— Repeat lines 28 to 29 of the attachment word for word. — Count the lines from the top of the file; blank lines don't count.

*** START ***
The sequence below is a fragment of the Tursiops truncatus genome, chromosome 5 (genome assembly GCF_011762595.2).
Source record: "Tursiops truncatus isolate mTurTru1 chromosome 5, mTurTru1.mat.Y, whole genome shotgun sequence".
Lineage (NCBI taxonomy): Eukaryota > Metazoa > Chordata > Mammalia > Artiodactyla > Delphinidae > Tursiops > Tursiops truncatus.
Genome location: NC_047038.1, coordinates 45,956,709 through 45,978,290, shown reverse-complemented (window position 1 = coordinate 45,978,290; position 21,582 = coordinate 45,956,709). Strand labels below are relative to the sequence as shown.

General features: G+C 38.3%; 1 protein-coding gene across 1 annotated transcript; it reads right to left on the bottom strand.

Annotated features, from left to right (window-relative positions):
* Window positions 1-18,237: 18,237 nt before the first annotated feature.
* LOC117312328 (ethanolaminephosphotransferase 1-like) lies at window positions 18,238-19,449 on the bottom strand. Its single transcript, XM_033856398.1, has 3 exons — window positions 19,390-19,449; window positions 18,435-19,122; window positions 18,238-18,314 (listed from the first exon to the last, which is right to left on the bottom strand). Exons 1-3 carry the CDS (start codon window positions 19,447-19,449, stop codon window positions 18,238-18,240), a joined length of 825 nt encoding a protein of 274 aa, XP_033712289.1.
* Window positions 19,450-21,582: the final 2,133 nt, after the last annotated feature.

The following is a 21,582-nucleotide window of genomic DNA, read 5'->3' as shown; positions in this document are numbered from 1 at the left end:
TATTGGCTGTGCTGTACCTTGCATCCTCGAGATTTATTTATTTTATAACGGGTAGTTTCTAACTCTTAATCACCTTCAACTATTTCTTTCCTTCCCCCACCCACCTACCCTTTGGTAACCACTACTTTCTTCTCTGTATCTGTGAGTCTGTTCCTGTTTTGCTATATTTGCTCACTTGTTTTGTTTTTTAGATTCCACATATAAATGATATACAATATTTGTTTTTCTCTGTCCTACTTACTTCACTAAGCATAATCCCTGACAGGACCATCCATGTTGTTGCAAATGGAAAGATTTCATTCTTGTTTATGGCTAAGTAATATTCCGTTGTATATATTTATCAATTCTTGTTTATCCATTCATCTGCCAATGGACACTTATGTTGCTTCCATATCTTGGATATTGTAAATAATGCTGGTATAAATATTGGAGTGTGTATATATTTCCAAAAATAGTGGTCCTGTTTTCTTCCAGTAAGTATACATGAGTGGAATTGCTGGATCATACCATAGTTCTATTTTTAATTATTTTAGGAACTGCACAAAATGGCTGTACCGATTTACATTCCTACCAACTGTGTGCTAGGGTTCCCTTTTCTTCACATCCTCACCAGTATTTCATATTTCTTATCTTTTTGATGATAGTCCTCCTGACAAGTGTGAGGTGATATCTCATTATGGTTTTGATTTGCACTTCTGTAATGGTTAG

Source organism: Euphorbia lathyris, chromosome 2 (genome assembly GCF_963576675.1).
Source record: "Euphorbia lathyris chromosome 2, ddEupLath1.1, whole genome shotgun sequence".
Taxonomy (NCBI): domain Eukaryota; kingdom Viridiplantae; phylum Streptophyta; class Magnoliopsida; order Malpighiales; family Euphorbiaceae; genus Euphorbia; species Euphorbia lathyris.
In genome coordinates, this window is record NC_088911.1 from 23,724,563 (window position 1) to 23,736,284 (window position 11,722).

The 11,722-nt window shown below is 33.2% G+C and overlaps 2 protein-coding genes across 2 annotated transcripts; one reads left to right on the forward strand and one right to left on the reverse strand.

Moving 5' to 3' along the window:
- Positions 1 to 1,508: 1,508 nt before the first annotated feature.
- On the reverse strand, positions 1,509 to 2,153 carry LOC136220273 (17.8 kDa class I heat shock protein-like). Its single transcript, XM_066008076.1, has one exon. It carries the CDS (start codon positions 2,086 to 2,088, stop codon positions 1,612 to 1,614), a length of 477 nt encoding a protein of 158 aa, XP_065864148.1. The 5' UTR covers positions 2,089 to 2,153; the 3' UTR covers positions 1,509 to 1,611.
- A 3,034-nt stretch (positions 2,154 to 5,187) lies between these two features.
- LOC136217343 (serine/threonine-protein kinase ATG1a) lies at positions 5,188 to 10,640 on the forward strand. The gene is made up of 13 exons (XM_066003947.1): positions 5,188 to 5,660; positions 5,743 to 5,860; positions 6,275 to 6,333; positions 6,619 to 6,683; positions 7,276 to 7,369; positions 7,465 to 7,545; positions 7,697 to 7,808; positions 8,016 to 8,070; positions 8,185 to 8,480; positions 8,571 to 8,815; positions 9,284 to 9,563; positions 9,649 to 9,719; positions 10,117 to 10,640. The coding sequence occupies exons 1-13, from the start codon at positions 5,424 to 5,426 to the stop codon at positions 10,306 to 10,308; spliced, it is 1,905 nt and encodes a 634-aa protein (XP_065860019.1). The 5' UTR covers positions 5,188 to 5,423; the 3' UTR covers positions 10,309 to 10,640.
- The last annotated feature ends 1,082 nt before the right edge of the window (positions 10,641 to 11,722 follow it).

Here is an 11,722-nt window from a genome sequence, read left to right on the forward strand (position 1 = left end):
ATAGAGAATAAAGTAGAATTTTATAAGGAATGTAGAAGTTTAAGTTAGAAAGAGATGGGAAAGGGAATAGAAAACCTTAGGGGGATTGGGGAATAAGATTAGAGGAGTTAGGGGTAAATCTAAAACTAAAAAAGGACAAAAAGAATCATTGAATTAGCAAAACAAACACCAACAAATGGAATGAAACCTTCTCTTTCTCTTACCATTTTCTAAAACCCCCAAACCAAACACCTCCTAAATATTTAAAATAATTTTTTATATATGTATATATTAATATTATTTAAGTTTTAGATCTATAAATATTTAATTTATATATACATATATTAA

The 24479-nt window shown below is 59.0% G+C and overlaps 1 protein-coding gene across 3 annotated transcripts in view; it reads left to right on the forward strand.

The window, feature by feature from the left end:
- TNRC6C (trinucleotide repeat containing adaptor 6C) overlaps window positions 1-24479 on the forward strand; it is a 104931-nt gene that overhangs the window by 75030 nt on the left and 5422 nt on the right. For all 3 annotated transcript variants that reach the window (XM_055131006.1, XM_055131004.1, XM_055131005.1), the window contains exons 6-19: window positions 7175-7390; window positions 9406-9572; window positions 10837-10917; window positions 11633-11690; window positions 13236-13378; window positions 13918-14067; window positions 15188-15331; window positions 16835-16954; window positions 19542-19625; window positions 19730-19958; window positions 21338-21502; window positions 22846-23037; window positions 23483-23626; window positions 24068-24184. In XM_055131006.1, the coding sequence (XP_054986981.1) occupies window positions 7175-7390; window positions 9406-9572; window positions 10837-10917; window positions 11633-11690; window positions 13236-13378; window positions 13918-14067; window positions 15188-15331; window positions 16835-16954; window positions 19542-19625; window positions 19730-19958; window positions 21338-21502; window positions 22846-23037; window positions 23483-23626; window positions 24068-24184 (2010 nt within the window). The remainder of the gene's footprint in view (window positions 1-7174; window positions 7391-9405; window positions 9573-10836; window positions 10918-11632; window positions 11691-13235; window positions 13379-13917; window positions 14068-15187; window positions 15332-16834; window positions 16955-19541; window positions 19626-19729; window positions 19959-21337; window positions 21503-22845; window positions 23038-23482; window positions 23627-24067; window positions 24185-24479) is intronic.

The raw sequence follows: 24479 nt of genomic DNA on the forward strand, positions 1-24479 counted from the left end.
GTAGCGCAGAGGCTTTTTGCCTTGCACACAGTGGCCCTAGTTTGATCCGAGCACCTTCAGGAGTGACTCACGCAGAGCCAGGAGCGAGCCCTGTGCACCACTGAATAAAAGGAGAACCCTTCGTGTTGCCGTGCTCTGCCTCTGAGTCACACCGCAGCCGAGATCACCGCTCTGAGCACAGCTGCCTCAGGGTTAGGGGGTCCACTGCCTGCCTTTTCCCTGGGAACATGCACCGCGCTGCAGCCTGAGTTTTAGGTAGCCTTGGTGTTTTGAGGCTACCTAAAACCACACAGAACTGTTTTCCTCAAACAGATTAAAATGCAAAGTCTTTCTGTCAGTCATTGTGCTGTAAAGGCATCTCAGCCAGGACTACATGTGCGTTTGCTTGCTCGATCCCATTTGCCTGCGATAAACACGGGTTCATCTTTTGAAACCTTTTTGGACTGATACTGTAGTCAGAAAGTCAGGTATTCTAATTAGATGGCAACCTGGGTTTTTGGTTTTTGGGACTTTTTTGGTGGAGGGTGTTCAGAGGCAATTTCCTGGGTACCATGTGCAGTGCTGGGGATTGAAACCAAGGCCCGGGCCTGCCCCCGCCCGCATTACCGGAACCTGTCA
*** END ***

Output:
The raw sequence follows: 24479 nt of genomic DNA on the forward strand, positions 1-24479 counted from the left end.
GTAGCGCAGAGGCTTTTTGCCTTGCACACAGTGGCCCTAGTTTGATCCGAGCACCTTCAGGAGTGACTCACGCAGAGCCAGGAGCGAGCCCTGTGCACCACTGAATAAAAGGAGAACCCTTCGTGTTGCCGTGCTCTGCCTCTGAGTCACACCGCAGCCGAGATCACCGCTCTGAGCACAGCTGCCTCAGGGTTAGGGGGTCCACTGCCTGCCTTTTCCCTGGGAACATGCACCGCGCTGCAGCCTGAGTTTTAGGTAGCCTTGGTGTTTTGAGGCTACCTAAAACCACACAGAACTGTTTTCCTCAAACAGATTAAAATGCAAAGTCTTTCTGTCAGTCATTGTGCTGTAAAGGCATCTCAGCCAGGACTACATGTGCGTTTGCTTGCTCGATCCCATTTGCCTGCGATAAACACGGGTTCATCTTTTGAAACCTTTTTGGACTGATACTGTAGTCAGAAAGTCAGGTATTCTAATTAGATGGCAACCTGGGTTTTTGGTTTTTGGGACTTTTTTGGTGGAGGGTGTTCAGAGGCAATTTCCTGGGTACCATGTGCAGTGCTGGGGATTGAAACCAAGGCCCGGGCCTGCCCCCGCCCGCATTACCGGAACCTGTCA